Canning has become increasingly popular in recent years, with many households preserving their own food in jars and cans. Not only is the process of canning fun, but it also allows us to have access to fresh foods even when they are out of season. While canning is a great way to store food, it does come with a few risks. If not done properly, old home canned food can become unsafe for consumption. So what should you do when your home-canned food starts to get a bit old?
The best way to know if your home-canned food is still safe is to check the expiration date. All canned foods should have an expiration or best-by date on them – either written on the label or stamped into the metal lid. If the date has passed, you should discard the food without tasting it.
Even if your canned goods are not yet expired, you still want to check them for quality.
Inspect cans for any bulging or dents that could be signs of spoilage; look at jars for any signs of corrosion or rust; and check sealed cans for any leaks or punctures that could have let air in. If you notice any of these issues, it’s best to discard the can.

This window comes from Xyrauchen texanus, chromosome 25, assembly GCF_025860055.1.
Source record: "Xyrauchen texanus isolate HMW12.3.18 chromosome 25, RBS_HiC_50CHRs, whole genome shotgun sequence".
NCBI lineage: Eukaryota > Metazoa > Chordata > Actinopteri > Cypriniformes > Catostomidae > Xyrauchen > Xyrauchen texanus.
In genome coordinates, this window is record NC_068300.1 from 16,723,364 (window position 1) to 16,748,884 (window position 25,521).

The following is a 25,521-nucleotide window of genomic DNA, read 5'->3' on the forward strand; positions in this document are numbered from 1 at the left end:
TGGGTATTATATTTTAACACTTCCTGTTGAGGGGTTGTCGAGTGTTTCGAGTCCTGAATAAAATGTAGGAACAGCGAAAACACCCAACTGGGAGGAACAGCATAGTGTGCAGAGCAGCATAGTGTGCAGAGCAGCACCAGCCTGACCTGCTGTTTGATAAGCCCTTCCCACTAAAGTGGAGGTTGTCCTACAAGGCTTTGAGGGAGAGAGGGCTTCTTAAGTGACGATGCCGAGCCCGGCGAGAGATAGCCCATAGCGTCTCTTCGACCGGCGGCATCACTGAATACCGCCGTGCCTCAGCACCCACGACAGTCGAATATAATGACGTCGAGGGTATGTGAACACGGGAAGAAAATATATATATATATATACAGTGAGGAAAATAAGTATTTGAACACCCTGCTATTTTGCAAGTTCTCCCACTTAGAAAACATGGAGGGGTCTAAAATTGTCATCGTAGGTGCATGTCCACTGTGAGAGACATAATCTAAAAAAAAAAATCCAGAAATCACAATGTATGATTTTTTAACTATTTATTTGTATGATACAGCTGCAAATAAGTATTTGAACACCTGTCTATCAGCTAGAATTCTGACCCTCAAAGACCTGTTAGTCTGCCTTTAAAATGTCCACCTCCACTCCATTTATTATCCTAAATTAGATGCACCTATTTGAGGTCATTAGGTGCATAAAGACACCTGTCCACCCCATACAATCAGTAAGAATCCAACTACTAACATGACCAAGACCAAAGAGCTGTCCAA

Check Color and Smell
Cans and jars that appear intact should still be checked before consuming them. Open up the container and check the color and smell of the food inside. If there are any discolored patches or if it smells off, then discard it immediately.
Home canned foods should always be stored in a cool dark place – ideally one that’s between 50-70 degrees Fahrenheit – such as a pantry or basement shelf. This will help preserve the quality of your canned goods for longer.
When disposing of old home-canned food, always follow proper safety precautions. Check expiration dates, inspect cans for damage or punctures, and open containers up before tasting them whenever possible. Store canned goods in cool dark locations like pantries and basements as well so they last as long as possible.
How Do I Dispose of Old Home Canned Food?
When disposing of old home-canned food, make sure to check expiration dates, inspect cans for damage or punctures, open containers up before tasting them whenever possible and store in cool dark locations like pantries and basements so they last as long as possible.